Sentence 4: Squinting at etc. Hm. I suspect we don't need the word plush, since any "Renaissance" bedroom with a telephone in it is not likely to be a flophouse. We already know it's a bedroom, so that word is not strictly required either. I don't know what Louis XVI furniture looks like--but that's okay. To me it suggests "old, French, and expensive", which fits the bill. Again, "hand-frescoed walls" is redundant, since fresco is the art of painting on wet plaster, and as far as I know there is no machine process for this. As for the colossal mahogany bed, that's certainly expensive-sounding, but I feel a vague doubt that mahogany is Louis XVI, since mahogany is a tropical wood. It might be genuine (colonial forests), or possibly someone made a Louis XVI-style bed out of mahogany, although that seems unlikely: why make expensive period furniture out of nonperiod materials? What would they say on The Antiques Road Show? If the author has seen a Louis XVI mahogany bed, then no problem. Or if the hotel were in Las Vegas instead of Paris, then I would not expect them to care about the authenticity of the furniture. But if I were writing it, I'd play it safe with a European hardwood.

Sentence 5: Where the hell etc. This feels a bit out of sequence for a guy who has already turned on the bedside lamp and looked around. He found the lamp, which must be of different type and location from the one at home. If it were me, I would have thought this before I groped for the lamp. To have such a sustained experience of not knowing where you are is uncanny-feeling and anxiety-provoking. We should see this in the character.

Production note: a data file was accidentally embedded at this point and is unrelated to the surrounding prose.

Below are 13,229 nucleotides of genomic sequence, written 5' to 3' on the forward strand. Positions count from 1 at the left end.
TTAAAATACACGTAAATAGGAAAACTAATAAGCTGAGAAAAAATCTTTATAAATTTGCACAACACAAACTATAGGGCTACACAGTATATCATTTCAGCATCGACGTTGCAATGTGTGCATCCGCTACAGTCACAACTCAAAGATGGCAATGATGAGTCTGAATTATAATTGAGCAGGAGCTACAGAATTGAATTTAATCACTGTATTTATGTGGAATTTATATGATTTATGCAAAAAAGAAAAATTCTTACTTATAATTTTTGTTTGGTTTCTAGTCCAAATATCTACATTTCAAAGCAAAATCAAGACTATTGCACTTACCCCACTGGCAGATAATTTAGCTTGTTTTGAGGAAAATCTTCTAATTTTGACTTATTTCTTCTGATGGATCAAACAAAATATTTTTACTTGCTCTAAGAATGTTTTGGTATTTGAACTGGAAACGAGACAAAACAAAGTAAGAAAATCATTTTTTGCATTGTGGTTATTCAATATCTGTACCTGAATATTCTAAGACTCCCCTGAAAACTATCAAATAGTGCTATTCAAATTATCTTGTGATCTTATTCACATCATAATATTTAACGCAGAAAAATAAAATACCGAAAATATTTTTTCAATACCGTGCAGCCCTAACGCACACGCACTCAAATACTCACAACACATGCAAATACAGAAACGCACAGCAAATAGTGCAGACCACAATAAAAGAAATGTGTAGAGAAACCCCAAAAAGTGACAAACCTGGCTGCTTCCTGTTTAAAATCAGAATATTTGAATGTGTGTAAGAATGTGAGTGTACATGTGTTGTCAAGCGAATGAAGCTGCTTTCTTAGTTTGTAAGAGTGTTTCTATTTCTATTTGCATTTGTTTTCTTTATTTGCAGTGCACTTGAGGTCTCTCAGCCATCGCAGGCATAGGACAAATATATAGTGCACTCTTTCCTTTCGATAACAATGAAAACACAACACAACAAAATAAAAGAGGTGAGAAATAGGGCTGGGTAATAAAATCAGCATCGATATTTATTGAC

Sentence 6: The jacquard bathrobe etc. It's the bathrobe that answers Langdon's question about where he is. This also feels late. The French Renaissance bedroom is a tipoff he's not in Kansas anymore. Possibly he travels so much, and stays in so many hotels, that he can't bring the name of this one to mind without help. But I suspect that the writer has used this detail as a mere expositional device, to tell the reader where Langdon is. This is bad: the writer has sacrificed character authenticity for a minor bit of exposition. In reality I think Langdon would recall exactly where he is when he switches on the lamp. If he doesn't know at that point, he's in a dissociative state. Sure, he might be a sleepyhead, a non-"morning person" who can't get it together so quickly upon being wakened, but then I think the writing should lead us to that conclusion more definitely. The narrator implies that Langdon is lucid enough to note the Renaissance style of the room, the mahogany of the bed, the jacquard of the bathrobe, while still not knowing where the hell he is. For me it just doesn't add up. I see "expositional device", and that would be enough, probably, to put me as a reader off the whole book. This writer does not see his character as a person--so why should I?

Well then, there's some more detailed criticism of scene 1. Next time, perhaps, Vitols the writer will turn his own hand to rewriting the opening of one of the best-selling novels of all time...


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1 Comments:

  • Oh dear, Brown really mixes things up: Louis XIV is not Rennaissance but Rococo, and I doubt he means frescoed walls - stuccoed, rather, because that goes with the time. Fresoces had long been replaced by tapestries at the time of Louis XIV.

    Must be a hotel room in Las Vegas. *grin*

    By Blogger Gabriele C., at April 19, 2007 4:10 PM